When we saw Elizabeth in action it filled our imaginations with ‘what if we could package up that gift and those abilities and send it for the benefit of children in the world’s toughest, most desperate places?’ How would children benefit? What would be the outcome for their lives? What healing would they know that would help them along their way?
Of course there are more needy children in the world day by day but Elizabeth comes to us offering to use her knowledge, resources and skills amongst those in South Africa where she has received an invitation to spend three months mentoring young people. It will be her second trip to South Africa and she has already begun to prepare her work to share her giftings, and offer Life Skills training to local people who will be able to communicate hope and positive changes for their communities where children are at risk of violence, HIV/Aids, early marriage, early pregnancy and a never ending cycle of fear and cultural abuse.
If laughter can be drawn and stream from the heart of a child without hope of recovery on a hospital bed in Scotland, then we feel sure the impact of this co-worker upon the children and young people at the heart of these communities in South Africa is worth packaging her up and sending her there. Would you consider fundraising for our Laughter for South Africa fund? 100% of your donations will be used for transport, health care, board and necessary expenses for the trip including educational materials. We believe it is a powerful seed to create a big impact for children at risk now and for the future of their own children. Help us secure that future. You can donate here or through BTmydonate where you will find more information about Elizabeth’s plan and the people who will be transformed. https://mydonate.bt.com/fundraisers/laughterinafrica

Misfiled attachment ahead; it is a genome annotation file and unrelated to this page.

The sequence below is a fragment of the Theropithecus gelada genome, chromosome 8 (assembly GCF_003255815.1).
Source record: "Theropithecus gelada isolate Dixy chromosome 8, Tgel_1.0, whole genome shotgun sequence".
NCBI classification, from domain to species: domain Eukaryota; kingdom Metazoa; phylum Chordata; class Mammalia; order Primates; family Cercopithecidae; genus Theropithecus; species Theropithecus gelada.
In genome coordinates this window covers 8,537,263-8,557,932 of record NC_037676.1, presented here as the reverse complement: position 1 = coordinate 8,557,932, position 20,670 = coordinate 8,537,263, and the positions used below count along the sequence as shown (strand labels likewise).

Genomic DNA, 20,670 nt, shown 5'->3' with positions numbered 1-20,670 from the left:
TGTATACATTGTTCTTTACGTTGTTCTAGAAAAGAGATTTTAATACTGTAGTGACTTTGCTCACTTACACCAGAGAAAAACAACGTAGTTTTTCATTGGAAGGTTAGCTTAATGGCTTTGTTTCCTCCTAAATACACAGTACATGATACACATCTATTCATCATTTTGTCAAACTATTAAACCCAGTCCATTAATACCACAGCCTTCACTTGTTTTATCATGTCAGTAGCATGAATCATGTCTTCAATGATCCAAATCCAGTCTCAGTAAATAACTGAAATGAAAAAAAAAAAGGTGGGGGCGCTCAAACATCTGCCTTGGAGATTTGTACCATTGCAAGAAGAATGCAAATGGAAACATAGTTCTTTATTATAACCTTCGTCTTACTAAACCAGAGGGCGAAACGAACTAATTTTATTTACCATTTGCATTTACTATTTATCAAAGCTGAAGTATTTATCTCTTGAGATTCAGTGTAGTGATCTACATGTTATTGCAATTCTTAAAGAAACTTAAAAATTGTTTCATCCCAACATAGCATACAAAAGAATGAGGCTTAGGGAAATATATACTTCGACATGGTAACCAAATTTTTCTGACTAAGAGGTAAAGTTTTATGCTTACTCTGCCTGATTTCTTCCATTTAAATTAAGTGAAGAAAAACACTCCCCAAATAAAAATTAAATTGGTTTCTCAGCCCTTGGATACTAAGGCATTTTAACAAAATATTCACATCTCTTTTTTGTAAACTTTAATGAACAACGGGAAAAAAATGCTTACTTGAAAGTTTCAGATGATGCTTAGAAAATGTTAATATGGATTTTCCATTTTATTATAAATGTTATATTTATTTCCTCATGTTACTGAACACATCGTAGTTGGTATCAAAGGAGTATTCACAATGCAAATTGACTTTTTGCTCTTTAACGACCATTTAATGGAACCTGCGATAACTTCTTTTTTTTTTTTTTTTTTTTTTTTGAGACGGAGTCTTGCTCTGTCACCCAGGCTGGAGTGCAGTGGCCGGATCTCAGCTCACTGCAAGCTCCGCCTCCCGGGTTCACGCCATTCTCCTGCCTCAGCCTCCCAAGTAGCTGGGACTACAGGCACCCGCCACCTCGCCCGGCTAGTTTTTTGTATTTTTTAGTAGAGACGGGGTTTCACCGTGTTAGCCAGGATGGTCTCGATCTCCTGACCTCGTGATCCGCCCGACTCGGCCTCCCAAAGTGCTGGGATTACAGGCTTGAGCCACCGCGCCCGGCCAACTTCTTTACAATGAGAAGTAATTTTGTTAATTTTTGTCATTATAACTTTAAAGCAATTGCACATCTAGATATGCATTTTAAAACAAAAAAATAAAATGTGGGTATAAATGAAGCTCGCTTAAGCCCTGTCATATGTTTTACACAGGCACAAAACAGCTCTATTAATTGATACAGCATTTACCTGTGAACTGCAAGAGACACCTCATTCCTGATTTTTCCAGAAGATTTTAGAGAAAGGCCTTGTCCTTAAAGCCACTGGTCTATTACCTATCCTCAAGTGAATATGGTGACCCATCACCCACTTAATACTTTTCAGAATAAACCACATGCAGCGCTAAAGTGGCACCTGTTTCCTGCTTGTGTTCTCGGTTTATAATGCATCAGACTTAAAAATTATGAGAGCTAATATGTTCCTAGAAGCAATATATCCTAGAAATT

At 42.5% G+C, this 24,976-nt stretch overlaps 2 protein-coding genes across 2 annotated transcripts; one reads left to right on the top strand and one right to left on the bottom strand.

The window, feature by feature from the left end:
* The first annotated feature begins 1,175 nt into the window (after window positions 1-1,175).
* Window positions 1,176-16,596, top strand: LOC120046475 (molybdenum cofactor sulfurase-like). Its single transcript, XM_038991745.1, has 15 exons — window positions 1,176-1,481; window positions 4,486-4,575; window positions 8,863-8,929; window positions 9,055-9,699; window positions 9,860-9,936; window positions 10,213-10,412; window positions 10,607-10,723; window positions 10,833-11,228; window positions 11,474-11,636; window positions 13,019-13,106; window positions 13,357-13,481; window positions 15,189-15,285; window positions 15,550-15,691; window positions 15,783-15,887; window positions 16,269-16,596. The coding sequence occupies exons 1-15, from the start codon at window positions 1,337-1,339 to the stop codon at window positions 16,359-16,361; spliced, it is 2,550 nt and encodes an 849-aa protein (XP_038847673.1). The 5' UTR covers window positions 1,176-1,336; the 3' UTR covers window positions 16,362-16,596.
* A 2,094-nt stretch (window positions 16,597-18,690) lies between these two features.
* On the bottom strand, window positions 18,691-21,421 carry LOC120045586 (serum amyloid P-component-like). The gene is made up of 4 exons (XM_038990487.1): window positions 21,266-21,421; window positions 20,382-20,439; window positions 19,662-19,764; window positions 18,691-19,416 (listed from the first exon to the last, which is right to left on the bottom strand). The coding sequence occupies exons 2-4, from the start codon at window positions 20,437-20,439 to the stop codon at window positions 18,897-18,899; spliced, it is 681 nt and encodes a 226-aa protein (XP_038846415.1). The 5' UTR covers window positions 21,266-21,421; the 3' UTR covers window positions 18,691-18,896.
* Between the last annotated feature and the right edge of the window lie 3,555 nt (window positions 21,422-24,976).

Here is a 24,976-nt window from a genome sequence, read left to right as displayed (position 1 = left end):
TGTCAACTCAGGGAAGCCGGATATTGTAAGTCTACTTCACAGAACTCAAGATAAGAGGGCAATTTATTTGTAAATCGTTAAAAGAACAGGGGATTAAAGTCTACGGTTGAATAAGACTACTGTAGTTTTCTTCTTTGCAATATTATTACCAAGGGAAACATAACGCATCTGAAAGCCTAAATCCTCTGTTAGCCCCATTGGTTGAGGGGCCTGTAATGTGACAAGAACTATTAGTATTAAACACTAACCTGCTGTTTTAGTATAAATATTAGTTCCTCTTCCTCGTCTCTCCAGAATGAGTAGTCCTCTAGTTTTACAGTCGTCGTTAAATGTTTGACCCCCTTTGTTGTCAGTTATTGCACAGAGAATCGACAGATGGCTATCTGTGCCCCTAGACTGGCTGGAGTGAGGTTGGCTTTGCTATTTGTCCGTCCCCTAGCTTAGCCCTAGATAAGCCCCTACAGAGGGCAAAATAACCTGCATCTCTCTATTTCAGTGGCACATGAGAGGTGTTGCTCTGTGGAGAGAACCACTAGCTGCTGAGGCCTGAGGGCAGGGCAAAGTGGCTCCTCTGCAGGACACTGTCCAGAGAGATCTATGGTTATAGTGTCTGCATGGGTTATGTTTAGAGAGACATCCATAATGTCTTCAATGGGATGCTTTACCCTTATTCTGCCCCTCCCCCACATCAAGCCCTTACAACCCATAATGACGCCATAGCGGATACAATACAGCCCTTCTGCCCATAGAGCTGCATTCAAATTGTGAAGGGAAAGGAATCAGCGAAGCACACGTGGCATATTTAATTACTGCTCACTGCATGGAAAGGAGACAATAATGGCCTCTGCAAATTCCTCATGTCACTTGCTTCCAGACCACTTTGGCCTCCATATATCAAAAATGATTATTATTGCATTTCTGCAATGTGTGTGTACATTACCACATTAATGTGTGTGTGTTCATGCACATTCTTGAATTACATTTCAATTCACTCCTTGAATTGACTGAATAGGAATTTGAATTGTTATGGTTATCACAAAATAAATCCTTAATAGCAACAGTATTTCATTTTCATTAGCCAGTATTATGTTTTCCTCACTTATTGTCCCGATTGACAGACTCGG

The Long Walk Home, Nepal
Thanks to the amazing efforts of PovertySwap friends and fundraisers the children of a Kathmandhu children’s home were all ready to take their arduous journey back to their home villages during the Christmas break. I am sorry to say that unusual weather conditions for the time of year, high on the Himalayas, saw worried relatives desperately sending messages to say “please don’t come, it’s too dangerous”. And so the trip had to be postponed. It will now be October before the next holiday opportunity but the organisers feel sure all the conditions required for the trip will be favourable. Children are pictured here in their warm winter jackets, purchased by the funds raised, as they prepared for the long awaited journey. They must have been sorely disappointed but the warmth and love of their carers I am sure comforted them and they will be working at school through this year thinking about how much they will have to tell in October. We will, of course, keep you updated.